Hope for many you had as much fun reviewing this thread as I have contributing! God bless us all.
 

televisionarchives

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Aug 25, 2008
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My Sister and I . Addicted to Television at an early age 1966.
 

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walrus1957

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Sep 24, 2008
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Wow- there Televisionarcives!. That old black and white set, can't beat them. Did you ever have to place a fan behind the set to keep the tubes cool when it got older? Seems like all I can remember is black and white TV for ages. Then Color TV was introduced, took several years before everyone bought the new set. Love the old antenna pics. I remember helping my dad hook up new 300 ohm twin lead and inserting it under the window to the TV room.

I don't recall Grants Department Stores, where are- or where were they based out of? Were they something like Gambles? We had a Gambles Warehouse in town, and a Gambles Store downtown. I think in the 60's Gambles was an all in one department store that sold just about everything.

By the way, who got to call what you watched on the set, you are your sister?
 
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televisionarchives

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Aug 25, 2008
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Wow- there Televisionarcives!. That old black and white set, can't beat them. Did you ever have to place a fan behind the set to keep the tubes cool when it got older? Seems like all I can remember is black and white TV for ages. Then Color TV was introduced, took several years before everyone bought the new set. Love the old antenna pics. I remember helping my dad hook up new 300 ohm twin lead and inserting it under the window to the TV room.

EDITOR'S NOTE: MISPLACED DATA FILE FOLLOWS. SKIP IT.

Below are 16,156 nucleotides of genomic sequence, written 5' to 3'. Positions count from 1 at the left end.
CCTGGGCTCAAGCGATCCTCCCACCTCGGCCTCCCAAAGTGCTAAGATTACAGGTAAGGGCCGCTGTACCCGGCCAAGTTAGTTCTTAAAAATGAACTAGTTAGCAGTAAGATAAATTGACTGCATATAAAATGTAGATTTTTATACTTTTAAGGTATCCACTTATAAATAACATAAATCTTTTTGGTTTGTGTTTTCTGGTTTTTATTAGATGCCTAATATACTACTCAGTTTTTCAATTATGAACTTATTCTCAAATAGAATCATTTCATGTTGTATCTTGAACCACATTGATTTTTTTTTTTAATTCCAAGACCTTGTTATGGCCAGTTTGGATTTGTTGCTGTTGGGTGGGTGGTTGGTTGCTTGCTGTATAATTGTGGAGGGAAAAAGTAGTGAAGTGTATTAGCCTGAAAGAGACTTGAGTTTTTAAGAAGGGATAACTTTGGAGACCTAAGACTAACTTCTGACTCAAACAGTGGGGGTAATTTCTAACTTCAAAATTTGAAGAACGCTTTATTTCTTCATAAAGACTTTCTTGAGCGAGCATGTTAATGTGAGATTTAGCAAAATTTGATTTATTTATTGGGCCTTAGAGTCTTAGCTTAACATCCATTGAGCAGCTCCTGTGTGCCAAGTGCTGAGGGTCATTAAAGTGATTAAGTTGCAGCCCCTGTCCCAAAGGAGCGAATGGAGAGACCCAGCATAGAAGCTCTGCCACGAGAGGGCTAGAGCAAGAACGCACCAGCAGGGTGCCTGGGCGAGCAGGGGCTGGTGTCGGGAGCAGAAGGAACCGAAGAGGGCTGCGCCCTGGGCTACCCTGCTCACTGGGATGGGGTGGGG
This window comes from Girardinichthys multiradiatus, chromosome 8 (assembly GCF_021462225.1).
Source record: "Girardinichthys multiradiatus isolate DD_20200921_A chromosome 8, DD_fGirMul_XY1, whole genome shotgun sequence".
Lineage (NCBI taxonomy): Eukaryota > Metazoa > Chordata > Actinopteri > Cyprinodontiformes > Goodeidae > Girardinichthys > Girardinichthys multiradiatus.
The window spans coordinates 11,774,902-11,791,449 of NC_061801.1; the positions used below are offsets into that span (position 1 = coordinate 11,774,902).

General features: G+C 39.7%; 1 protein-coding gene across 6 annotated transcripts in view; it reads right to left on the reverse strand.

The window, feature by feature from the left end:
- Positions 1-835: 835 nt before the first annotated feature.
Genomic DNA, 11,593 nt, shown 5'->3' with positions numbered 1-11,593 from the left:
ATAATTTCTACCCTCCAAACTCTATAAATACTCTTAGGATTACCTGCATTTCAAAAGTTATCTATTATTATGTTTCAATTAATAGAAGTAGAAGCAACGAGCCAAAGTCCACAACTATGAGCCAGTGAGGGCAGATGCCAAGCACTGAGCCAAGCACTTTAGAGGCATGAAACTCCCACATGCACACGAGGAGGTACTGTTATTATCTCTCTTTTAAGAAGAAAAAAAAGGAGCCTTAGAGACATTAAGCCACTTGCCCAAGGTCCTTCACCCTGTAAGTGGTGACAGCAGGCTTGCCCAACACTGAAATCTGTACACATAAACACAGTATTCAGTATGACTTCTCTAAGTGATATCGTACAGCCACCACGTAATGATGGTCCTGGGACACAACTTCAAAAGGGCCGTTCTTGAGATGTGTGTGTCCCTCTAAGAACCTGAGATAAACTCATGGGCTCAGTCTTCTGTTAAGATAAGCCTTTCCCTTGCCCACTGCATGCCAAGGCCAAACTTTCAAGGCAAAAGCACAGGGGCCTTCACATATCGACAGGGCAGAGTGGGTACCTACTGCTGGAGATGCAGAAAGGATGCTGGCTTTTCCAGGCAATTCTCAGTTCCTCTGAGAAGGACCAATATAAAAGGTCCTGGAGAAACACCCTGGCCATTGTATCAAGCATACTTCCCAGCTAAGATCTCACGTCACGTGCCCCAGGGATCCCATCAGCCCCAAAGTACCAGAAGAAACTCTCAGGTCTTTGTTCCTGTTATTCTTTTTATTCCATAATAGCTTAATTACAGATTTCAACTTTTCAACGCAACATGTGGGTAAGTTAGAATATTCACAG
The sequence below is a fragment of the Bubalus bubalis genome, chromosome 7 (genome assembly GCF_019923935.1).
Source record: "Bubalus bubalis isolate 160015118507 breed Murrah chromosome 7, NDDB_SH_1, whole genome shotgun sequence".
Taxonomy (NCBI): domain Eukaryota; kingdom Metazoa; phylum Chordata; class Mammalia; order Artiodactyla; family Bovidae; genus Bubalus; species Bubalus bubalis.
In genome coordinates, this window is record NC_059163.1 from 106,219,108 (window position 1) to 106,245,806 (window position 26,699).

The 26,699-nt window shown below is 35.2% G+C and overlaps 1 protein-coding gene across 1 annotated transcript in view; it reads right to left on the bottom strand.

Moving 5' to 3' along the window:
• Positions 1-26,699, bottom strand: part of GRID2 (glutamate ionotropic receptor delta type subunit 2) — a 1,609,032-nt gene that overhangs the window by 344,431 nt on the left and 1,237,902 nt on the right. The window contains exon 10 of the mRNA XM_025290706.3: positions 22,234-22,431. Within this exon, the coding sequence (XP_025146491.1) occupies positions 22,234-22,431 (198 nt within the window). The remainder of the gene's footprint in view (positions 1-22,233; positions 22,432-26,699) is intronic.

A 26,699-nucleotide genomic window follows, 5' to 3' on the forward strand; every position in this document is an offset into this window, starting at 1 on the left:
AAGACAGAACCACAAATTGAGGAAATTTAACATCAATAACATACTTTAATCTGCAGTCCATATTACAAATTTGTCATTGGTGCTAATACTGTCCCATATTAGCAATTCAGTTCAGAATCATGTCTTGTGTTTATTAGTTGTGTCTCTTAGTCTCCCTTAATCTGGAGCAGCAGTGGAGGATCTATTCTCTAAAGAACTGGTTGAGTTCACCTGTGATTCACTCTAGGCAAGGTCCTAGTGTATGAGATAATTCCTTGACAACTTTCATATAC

I don't recall Grants Department Stores, where are- or where were they based out of? Were they something like Gambles? We had a Gambles Warehouse in town, and a Gambles Store downtown. I think in the 60's Gambles was an all in one department store that sold just about everything.

By the way, who got to call what you watched on the set, you are your sister?

WT Grants stores were in the New England Area. I don't know if they had stores in other parts of the country .

My Sister and I watched about the same thing on TV . I have tons of old home movies of us watching Television and playing in the snow. My dad put the movie camera in front of the TV one day and taped a whole day of shows from 1967. Sadly it has no sound. We also have home movies of inside the WT Grants Store . I haven't transferred them to DVD yet.

I don't remember if we had to put a fan near the TV to keep it cool. I still have that set today but it doesn't work . The weather was so cold in New England that I doubt we did.
 
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walrus1957

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Sep 24, 2008
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40 miles west of Omaha
WT Grants stores were in the New England Area. I don't know if they had stores in other parts of the country .

My Sister and I watched about the same thing on TV . I have tons of old home movies of us watching Television and playing in the snow. My dad put the movie camera in front of the TV one day and taped a whole day of shows from 1967. Sadly it has no sound. We also have home movies of inside the WT Grants Store . I haven't transferred them to DVD yet.

I don't remember if we had to put a fan near the TV to keep it cool. I still have that set today but it doesn't work . The weather was so cold in New England that I doubt we did.

You have to transfer as much of the old home movies to DVD as you can. Old VHS is easy as you can play them and direct record to a DVD recorder. If they are on film then it's a bit more complicated unless you have the equipment to do the conversion and transfer.